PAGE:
2. “What is clear,” one ‘fine’ theological study of visions concluded, “is that Christianity came into a world tantalized by a belief that some men at least had seen God and had found in the vision the sum of human happiness, a world aching with the hope that the same vision was attainable by all.” The opposite, in fact, was true. Pagans kept nightly company withy their gods and those who sported in dreams with Aphrodite needed no new route to heaven. Among pagans, these ‘visits’ were freely enjoyed, and there was no restraining orthodoxy, no priestly authority which restricted the plain man’s access to a nightly contact withy the gods. Art and long centuries of literature had combined with myth and the general setting of its stories to contain these visions in harmless traditional forms. The divine dreams of Artemidorus and his friends sounded no call for reform or orthodoxy and took no interest in history. They were not concerned to take men on a tour of the next world or to menace them with fears of what might happen after death. Dreams did predict people’s imminent end and its manner, but visions of the next world and its torments were most prominent in philosophical dialogues and perhaps in the theologies of small religious groups. Many people dismissed them, the absurd inventions of women and children.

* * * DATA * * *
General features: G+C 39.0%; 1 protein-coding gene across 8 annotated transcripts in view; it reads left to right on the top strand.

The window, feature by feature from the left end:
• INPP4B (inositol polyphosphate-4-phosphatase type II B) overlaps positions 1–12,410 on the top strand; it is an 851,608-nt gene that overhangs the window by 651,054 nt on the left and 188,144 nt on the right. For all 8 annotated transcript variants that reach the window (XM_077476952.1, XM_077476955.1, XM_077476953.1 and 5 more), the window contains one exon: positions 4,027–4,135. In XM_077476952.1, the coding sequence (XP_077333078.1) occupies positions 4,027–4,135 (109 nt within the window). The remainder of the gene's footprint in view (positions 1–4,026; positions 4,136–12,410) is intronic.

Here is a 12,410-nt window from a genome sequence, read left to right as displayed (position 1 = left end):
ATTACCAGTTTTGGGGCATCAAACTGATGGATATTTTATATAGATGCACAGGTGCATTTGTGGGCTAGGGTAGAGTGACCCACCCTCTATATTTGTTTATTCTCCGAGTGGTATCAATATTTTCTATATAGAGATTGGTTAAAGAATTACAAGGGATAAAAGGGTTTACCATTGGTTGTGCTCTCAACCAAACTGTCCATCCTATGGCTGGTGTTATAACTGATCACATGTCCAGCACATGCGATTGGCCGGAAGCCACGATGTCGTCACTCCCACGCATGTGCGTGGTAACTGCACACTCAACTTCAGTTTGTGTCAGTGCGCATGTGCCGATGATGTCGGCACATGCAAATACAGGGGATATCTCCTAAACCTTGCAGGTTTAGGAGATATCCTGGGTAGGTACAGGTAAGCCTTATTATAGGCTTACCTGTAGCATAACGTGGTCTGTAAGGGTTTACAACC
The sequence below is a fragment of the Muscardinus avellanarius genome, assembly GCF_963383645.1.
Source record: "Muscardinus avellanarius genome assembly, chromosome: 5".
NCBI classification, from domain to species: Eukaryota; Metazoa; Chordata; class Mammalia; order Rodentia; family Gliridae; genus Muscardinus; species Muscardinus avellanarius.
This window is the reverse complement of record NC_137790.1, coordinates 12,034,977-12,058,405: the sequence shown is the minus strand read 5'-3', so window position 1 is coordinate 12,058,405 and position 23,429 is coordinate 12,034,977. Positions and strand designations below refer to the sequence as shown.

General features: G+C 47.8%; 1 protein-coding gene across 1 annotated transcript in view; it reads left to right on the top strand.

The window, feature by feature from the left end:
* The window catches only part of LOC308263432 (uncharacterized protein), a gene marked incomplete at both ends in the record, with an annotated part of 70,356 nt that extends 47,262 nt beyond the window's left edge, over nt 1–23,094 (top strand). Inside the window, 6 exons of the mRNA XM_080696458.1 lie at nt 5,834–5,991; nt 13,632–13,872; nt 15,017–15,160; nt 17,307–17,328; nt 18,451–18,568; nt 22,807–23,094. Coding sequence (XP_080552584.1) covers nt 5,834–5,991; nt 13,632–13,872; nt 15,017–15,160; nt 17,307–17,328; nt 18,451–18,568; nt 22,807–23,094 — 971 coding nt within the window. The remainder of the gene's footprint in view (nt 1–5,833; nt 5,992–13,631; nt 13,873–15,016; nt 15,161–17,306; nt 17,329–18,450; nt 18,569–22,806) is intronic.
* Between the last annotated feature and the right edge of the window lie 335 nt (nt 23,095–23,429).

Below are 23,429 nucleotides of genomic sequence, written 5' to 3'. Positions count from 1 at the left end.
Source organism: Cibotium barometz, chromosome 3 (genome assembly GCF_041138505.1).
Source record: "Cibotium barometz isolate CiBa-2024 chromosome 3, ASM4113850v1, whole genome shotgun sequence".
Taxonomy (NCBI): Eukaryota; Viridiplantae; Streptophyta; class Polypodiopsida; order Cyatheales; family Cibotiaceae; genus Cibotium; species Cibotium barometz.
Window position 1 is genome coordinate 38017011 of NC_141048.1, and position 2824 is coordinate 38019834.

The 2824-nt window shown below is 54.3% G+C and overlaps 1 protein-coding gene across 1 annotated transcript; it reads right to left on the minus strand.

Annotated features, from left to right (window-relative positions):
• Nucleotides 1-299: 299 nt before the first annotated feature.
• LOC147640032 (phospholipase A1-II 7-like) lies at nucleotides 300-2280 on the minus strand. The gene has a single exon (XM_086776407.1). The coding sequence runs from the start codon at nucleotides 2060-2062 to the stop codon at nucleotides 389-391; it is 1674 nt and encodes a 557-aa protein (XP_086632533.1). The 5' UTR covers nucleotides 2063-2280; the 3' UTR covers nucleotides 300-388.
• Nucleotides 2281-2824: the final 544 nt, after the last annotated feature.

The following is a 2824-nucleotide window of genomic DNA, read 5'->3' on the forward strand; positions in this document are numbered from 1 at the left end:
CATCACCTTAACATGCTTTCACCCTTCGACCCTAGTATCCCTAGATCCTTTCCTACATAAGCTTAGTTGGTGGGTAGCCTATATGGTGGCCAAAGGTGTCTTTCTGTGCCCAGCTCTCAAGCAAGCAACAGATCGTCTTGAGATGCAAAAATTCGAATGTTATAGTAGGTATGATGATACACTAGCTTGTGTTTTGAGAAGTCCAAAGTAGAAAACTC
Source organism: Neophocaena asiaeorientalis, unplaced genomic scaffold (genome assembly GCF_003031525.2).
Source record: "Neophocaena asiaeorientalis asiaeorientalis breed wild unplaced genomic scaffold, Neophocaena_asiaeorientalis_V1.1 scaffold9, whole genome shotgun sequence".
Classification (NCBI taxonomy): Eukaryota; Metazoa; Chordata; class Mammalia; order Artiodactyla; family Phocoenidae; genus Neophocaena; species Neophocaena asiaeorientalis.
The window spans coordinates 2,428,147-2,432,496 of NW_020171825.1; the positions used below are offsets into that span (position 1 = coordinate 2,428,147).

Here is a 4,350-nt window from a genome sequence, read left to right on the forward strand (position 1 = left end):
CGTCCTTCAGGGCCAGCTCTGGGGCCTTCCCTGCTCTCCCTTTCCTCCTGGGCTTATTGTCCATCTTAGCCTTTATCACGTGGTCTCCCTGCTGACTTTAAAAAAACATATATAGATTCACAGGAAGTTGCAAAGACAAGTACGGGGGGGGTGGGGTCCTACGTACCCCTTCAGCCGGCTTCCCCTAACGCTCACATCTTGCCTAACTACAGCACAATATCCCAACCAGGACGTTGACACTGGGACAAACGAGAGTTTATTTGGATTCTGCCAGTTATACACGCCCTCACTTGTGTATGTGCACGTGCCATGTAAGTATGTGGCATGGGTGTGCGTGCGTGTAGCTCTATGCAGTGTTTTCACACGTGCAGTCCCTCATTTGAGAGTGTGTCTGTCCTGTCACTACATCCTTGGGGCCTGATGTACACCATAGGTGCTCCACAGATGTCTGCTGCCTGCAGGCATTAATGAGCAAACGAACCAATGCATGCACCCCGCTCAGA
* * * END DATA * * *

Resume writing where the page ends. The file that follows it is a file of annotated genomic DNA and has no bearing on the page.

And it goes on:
3. Among pagans, epiphanies (sightings of the gods), visions and dreams continued to spread new cults to new places, seldom with missionary vigor, but nonetheless without the interventions of priests or a religious hierarchy. The old Homeric ideal of the “close encounter” still haunted men as a possibility, while the myths and the living tradition of the Golden Age sustained the belief that the gods might one day return quite openly, if only men would lay aside their own injustices and wickedness. These beliefs had their own subtleties, without any scripture to enforce them. Among the pagans, too, “blessed are the pure in heart,” from Homer through Callimachus, to the Hermetists and Iamblichus, “for they shall see God.” A Talmis, the gods were seen in the sunlight; in the Valley of the Kings, a hero could be heard at dawn; everywhere, by night, the gods crossed the open frontier with the world of men.